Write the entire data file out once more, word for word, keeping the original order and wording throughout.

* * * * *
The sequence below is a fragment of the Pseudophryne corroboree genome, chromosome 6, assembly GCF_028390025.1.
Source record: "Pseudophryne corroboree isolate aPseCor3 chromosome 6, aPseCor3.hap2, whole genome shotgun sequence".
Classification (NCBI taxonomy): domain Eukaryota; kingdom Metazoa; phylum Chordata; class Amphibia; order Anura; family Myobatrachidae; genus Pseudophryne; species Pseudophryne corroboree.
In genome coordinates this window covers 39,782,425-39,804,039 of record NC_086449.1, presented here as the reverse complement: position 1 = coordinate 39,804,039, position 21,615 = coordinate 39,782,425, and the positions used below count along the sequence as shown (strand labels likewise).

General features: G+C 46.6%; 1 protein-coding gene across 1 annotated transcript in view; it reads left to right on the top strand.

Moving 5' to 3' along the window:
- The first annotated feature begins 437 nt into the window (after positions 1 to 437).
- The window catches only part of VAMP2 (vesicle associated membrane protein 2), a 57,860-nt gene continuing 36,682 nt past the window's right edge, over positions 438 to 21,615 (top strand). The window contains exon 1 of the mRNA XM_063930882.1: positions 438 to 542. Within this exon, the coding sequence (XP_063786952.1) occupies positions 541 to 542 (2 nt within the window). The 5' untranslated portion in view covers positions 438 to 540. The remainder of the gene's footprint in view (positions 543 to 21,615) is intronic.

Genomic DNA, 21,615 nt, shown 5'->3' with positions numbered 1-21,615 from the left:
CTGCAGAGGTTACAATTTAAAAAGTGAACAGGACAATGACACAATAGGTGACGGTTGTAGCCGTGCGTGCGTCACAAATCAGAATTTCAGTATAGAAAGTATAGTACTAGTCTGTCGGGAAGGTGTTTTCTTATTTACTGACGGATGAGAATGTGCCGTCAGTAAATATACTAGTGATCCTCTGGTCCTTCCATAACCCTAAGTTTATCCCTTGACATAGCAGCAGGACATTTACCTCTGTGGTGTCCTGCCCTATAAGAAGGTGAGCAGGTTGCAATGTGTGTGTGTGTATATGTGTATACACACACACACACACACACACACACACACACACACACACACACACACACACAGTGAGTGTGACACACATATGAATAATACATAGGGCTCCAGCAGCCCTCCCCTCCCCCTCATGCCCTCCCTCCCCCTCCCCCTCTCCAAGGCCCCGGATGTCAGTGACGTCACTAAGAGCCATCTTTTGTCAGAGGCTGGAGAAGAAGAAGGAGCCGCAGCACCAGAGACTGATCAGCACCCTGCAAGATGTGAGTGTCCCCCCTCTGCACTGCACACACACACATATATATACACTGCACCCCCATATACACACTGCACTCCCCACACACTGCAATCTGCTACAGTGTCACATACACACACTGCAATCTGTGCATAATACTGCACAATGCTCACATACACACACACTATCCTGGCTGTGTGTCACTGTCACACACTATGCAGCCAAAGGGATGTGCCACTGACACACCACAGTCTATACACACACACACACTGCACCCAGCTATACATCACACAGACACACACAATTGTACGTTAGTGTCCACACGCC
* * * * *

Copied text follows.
The sequence below is a fragment of the Pseudophryne corroboree genome, chromosome 6, assembly GCF_028390025.1.
Source record: "Pseudophryne corroboree isolate aPseCor3 chromosome 6, aPseCor3.hap2, whole genome shotgun sequence".
Classification (NCBI taxonomy): domain Eukaryota; kingdom Metazoa; phylum Chordata; class Amphibia; order Anura; family Myobatrachidae; genus Pseudophryne; species Pseudophryne corroboree.
In genome coordinates this window covers 39,782,425-39,804,039 of record NC_086449.1, presented here as the reverse complement: position 1 = coordinate 39,804,039, position 21,615 = coordinate 39,782,425, and the positions used below count along the sequence as shown (strand labels likewise).

General features: G+C 46.6%; 1 protein-coding gene across 1 annotated transcript in view; it reads left to right on the top strand.

Moving 5' to 3' along the window:
- The first annotated feature begins 437 nt into the window (after positions 1 to 437).
- The window catches only part of VAMP2 (vesicle associated membrane protein 2), a 57,860-nt gene continuing 36,682 nt past the window's right edge, over positions 438 to 21,615 (top strand). The window contains exon 1 of the mRNA XM_063930882.1: positions 438 to 542. Within this exon, the coding sequence (XP_063786952.1) occupies positions 541 to 542 (2 nt within the window). The 5' untranslated portion in view covers positions 438 to 540. The remainder of the gene's footprint in view (positions 543 to 21,615) is intronic.

Genomic DNA, 21,615 nt, shown 5'->3' with positions numbered 1-21,615 from the left:
CTGCAGAGGTTACAATTTAAAAAGTGAACAGGACAATGACACAATAGGTGACGGTTGTAGCCGTGCGTGCGTCACAAATCAGAATTTCAGTATAGAAAGTATAGTACTAGTCTGTCGGGAAGGTGTTTTCTTATTTACTGACGGATGAGAATGTGCCGTCAGTAAATATACTAGTGATCCTCTGGTCCTTCCATAACCCTAAGTTTATCCCTTGACATAGCAGCAGGACATTTACCTCTGTGGTGTCCTGCCCTATAAGAAGGTGAGCAGGTTGCAATGTGTGTGTGTGTATATGTGTATACACACACACACACACACACACACACACACACACACACACACACACACACACAGTGAGTGTGACACACATATGAATAATACATAGGGCTCCAGCAGCCCTCCCCTCCCCCTCATGCCCTCCCTCCCCCTCCCCCTCTCCAAGGCCCCGGATGTCAGTGACGTCACTAAGAGCCATCTTTTGTCAGAGGCTGGAGAAGAAGAAGGAGCCGCAGCACCAGAGACTGATCAGCACCCTGCAAGATGTGAGTGTCCCCCCTCTGCACTGCACACACACACATATATATACACTGCACCCCCATATACACACTGCACTCCCCACACACTGCAATCTGCTACAGTGTCACATACACACACTGCAATCTGTGCATAATACTGCACAATGCTCACATACACACACACTATCCTGGCTGTGTGTCACTGTCACACACTATGCAGCCAAAGGGATGTGCCACTGACACACCACAGTCTATACACACACACACACTGCACCCAGCTATACATCACACAGACACACACAATTGTACGTTAGTGTCCACACGCC